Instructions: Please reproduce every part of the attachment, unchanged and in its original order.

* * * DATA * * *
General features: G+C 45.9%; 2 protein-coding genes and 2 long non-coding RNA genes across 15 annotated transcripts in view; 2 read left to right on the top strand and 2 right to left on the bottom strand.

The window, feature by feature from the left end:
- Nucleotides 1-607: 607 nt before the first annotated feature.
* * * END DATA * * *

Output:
General features: G+C 45.9%; 2 protein-coding genes and 2 long non-coding RNA genes across 15 annotated transcripts in view; 2 read left to right on the top strand and 2 right to left on the bottom strand.

The window, feature by feature from the left end:
- Nucleotides 1-607: 607 nt before the first annotated feature.